In January, it was reported that there was a 90% increase in Google searches for celibacy, revealing the rise of voluntary celibacy.
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Caitlin didn’t set out to become celibate – at least not in the beginning. Three years ago, she was coming out of an abusive relationship and wasn’t ready to meet someone else. Then Covid happened, and the lockdowns made it impossible anyway. “I thought during that time I needed space to heal and reflect on what I’d been through,” she says. Towards the end of 2020, the 23-year-old artist started therapy. “I realised if I was going to be sexually active, I needed someone who would understand my past, and where I was coming from. I don’t want to be with someone unless I know it’s committed, and I’m not in a rush to find that.”
She had been on dating apps, but found it hard to meet men who wanted a relationship, rather than just sex. “I found they would stop talking to me if I made it known I wasn’t going to hook up with them on the first date. I found a lot of men would put on a bit of an act to appear as if they wanted a relationship, then as soon as you took sex off the table while getting to know them, they disappeared. It’s tricky when a lot of dating is around hook-up culture, which I’m not interested in.”
Caitlin’s celibacy, three years in now, became intentional. She hasn’t missed sex itself, she says, and certainly not casual sex, although sometimes, “seeing people in relationships and having healthy sex lives, can make me go: ‘Why don’t I have that?’” But it has had unintentional benefits. “It’s taught me more about what I enjoy in sex, which I wasn’t expecting. I thought it was going to put me at a disadvantage, but I feel a lot more confident in my own sexuality.” While sex with someone else is out, masturbation is still in, and she says her libido has increased. “I think because exploring different things without dealing with another person has allowed me to find what I enjoy.” It has also made her more relaxed about finding a relationship (or not). “I’ve got other things to focus on. It’s if someone fits into my life rather than me needing to make room for them.”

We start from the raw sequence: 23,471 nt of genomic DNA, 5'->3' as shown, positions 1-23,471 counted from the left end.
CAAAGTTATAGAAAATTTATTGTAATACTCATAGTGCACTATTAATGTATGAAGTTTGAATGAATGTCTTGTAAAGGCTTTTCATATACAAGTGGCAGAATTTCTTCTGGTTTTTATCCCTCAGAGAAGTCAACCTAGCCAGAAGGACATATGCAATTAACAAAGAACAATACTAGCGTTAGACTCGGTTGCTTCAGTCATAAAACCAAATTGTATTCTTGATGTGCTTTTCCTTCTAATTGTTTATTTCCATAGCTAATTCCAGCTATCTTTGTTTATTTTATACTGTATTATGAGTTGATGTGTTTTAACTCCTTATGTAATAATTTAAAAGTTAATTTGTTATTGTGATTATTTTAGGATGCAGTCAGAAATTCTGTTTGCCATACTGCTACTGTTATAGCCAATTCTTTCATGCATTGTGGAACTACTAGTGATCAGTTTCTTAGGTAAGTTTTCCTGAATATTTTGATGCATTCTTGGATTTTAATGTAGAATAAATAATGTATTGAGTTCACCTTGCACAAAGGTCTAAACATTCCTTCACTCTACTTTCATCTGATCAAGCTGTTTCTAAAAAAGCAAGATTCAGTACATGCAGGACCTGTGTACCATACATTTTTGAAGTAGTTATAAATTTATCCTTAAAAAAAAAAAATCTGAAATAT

On TikTok, voluntary or intentional celibacy has become a trend – the #celibacy hashtag has had more than 195m views – with those who practise it claiming it has improved their focus, mental health and energy. In January, it was reported that there was a 90% increase in Google searches for celibacy that month.
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Parts of Taj Mahal are turning green again due to the presence of an insect species called The Chironomus Calligraphus in the dying Yamuna River.
How does one write an article on the rise of voluntary celibacy based on “Caitlin” experience and a few obviously skewed statistics?? Get real!